(2) We don't know what the best allocation will be for Developed and Emerging markets. We only know what the best allocation was...and that doesn't help us to predict tomorrow, next month, or next year. If you want to see what were the best allocations for asset classes, excel's optimizer would be a good choice. But, you might find it easier to simulate portfolios with varying compositions in Portfolio Visualizer.... 100/0, 90/10, 80/20, 70/30, 60/40, developed to emerging markets to see where the sweet spot was.

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Re: A few questions about International... VXUS, VEA, VWO... low returns

Post by ACM4297 » Sat Apr 22, 2017 1:14 pm

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Re: A few questions about International... VXUS, VEA, VWO... low returns

Post by staythecourse » Sat Apr 22, 2017 1:27 pm

dbr wrote:
AlohaJoe wrote:
That's what Vanguard quotes for the fund's performance since inception (2007) for VEA.
Maybe someday the SEC will make it illegal to quote data like that.
Good one.
"The stock market [fluctuation], therefore, is noise. A giant distraction from the business of investing.” | -Jack Bogle

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Re: A few questions about International... VXUS, VEA, VWO... low returns

Post by jalbert » Sat Apr 22, 2017 2:22 pm

1. No, VXUS is not composed of VEA and VWO in any meaningful sense. However, you can replicate VXUS by mixing together VEA and VWO in your own portfolio.
VWO tracks an index that includes China A-shares, VXUS tracks an index that currently excludes China A-shares.

If you specifically want China A-shares, or want to change the mix of developed and emerging markets to differ from market weight, you would choose a mix of vea and vwo. Holding VXUS is easier to manage. IXUS is likely to be a little more tax efficient than VXUS in a taxable account, although VXUS is fine in a taxable account. VXUS is preferred over IXUS in a tax-qualified account is VXUS pays out less in foreign taxes.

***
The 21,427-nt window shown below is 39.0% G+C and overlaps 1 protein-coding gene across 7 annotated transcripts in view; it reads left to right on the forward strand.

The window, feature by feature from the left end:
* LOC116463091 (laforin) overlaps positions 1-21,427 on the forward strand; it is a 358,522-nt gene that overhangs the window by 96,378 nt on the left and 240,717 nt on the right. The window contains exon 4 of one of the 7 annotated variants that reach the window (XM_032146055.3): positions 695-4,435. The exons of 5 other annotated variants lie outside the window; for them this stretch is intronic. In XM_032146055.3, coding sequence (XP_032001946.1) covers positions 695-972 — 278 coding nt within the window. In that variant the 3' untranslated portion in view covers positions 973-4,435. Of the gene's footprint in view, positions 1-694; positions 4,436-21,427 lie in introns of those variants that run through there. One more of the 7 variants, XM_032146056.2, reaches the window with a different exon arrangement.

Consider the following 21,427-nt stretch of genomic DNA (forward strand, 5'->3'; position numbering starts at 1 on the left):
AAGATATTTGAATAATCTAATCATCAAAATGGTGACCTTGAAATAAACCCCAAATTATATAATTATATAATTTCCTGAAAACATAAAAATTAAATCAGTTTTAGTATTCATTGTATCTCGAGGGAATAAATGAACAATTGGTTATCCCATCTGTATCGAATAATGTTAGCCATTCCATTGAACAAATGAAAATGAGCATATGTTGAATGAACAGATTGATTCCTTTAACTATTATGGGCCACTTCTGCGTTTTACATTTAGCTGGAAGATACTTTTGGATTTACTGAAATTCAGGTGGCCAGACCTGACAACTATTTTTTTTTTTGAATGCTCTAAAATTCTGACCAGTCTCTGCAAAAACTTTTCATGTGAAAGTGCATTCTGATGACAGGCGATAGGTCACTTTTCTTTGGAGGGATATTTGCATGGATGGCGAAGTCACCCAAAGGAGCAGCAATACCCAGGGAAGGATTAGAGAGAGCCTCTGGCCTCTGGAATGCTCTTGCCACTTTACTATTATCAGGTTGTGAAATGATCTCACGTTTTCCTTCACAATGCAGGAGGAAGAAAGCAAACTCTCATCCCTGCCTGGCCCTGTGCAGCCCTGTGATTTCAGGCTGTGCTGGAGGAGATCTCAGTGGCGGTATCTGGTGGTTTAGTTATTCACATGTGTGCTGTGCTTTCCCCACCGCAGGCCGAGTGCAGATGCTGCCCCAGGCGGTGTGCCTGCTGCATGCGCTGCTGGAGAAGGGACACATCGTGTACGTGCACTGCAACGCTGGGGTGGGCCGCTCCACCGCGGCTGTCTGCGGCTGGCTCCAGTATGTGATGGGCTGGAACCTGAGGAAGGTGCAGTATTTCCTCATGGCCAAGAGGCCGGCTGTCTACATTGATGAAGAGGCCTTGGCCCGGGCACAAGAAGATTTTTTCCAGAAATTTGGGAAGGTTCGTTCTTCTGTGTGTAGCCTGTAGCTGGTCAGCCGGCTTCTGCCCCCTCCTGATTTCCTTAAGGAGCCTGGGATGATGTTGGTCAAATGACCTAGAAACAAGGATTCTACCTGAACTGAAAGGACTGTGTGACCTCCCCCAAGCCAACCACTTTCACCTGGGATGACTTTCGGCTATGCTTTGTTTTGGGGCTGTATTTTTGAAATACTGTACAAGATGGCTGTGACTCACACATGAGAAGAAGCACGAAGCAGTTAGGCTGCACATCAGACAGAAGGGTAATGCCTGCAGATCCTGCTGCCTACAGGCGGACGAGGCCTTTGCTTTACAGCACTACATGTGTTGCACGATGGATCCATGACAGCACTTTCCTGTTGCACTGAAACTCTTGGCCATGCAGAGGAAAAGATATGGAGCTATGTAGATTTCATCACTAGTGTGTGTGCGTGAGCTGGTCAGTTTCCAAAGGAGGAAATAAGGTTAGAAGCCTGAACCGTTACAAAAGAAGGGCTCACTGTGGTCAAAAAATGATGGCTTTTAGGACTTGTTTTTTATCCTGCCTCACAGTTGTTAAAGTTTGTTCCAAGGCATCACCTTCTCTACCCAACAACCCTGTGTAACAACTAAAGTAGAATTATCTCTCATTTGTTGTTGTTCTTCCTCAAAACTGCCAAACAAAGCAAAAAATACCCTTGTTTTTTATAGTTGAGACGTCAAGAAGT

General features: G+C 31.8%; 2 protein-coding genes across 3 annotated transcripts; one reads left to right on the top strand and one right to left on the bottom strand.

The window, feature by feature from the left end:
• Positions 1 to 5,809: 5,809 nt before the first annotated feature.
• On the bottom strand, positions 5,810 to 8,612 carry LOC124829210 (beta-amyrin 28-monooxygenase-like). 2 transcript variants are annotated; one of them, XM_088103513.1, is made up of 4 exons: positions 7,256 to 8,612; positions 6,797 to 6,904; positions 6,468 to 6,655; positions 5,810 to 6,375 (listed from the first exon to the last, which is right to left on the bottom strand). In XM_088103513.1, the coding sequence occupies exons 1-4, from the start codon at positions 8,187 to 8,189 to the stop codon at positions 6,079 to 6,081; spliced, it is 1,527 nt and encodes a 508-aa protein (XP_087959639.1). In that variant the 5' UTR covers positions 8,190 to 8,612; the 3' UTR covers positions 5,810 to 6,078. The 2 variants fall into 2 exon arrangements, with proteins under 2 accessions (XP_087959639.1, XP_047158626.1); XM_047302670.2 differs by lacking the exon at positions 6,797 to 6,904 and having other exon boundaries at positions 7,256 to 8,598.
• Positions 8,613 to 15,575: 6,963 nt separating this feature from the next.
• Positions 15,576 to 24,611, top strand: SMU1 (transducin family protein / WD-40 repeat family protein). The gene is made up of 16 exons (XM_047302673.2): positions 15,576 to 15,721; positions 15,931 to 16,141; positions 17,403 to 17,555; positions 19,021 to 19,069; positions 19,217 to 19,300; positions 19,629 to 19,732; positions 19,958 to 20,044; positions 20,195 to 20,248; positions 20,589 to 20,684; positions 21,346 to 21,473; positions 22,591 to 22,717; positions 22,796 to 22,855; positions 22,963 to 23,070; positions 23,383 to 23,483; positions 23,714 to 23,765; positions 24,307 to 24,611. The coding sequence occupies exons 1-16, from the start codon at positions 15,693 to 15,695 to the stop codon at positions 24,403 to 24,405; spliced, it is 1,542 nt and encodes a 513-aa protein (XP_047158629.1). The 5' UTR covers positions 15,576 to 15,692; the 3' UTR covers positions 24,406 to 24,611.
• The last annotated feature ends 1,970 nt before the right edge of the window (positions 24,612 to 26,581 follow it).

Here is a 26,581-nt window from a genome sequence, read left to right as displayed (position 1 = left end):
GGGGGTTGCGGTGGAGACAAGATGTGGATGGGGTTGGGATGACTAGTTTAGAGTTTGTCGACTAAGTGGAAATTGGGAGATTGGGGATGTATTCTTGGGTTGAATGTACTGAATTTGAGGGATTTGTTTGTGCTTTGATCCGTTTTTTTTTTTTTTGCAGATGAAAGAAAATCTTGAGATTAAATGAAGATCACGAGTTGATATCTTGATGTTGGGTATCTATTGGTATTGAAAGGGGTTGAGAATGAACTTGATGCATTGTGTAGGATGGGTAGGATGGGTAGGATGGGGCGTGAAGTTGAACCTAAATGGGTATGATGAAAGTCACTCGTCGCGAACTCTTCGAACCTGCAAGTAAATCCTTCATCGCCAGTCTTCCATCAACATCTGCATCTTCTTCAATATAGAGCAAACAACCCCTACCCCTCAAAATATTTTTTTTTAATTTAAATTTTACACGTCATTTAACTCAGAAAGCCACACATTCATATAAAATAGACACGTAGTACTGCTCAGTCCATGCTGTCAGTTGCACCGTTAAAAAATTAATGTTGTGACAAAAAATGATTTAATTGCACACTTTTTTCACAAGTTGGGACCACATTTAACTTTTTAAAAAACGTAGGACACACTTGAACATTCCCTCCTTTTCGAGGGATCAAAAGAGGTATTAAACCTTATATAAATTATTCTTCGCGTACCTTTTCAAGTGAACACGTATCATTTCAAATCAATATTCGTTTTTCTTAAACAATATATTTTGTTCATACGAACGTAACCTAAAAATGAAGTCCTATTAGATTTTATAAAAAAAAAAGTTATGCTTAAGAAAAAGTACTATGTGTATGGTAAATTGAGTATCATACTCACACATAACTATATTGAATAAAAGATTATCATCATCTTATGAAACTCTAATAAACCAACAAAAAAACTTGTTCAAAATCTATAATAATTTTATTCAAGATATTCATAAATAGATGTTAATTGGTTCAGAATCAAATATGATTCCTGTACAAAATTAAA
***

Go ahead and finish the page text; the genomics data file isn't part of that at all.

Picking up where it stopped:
Risk is not a guarantor of return.

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Re: A few questions about International... VXUS, VEA, VWO... low returns

Post by whodidntante » Sat Apr 22, 2017 2:31 pm

I overweight EM small and value and limit it to 17% of my total portfolio, meaning I'll sell quite a bit if it crosses that. And it did this year. It's been my best performing investment recently. Developed ex-US has also outpaced the US, at least my stuff has. I overweight small and value there also.

Christian NY
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Re: A few questions about International... VXUS, VEA, VWO... low returns

Post by Christian NY » Mon Apr 24, 2017 10:27 am

dbr wrote:
AlohaJoe wrote:
That's what Vanguard quotes for the fund's performance since inception (2007) for VEA.
Maybe someday the SEC will make it illegal to quote data like that.
dbr,
May I ask why you feel that way?
If someone went in 10 years ago with one lump sum, no dollar cost averaging(which is my current situation btw), wouldn't their annual return actually be 0.56% per year?

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Re: A few questions about International... VXUS, VEA, VWO... low returns

Post by Christian NY » Mon Apr 24, 2017 10:40 am

retiredjg wrote:Christian, when you speak in "ticker" you will get less help because people are not willing to look then all up. If you want the widest range of responses, do all that you can to make it easy to help you. :happy
You are absolutely right, and I did see your reply to the guy who posted 50 ticker symbols without the fund names that are available in his 401k :mrgreen: In this particular case, I assumed since this is a pro-Vanguard forum everyone knows VXUS, VEA and VWO.
I have corrected my post to include the names.
BTW, what do you think is the best allocation of International in a portfolio and what is the best split between VEA and VWO if I wanted to hold them individually? I know a common answer is "it depends" but if you were to guess what will perform best over a long time period(20 yrs) what would it be?
Thank you.

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Re: A few questions about International... VXUS, VEA, VWO... low returns

Post by rkhusky » Mon Apr 24, 2017 10:53 am

stlutz wrote:
Emerging performs better over time
One things to always watch out for is verb tenses. What you should say is that "emerging has performed better over time." I say that not to be pedantic, but to point out that variations in performance generally result from events that could not have been anticipated ahead of time.
Vanguard's Emerging Markets Index is still down 30% from it's high in late 2007.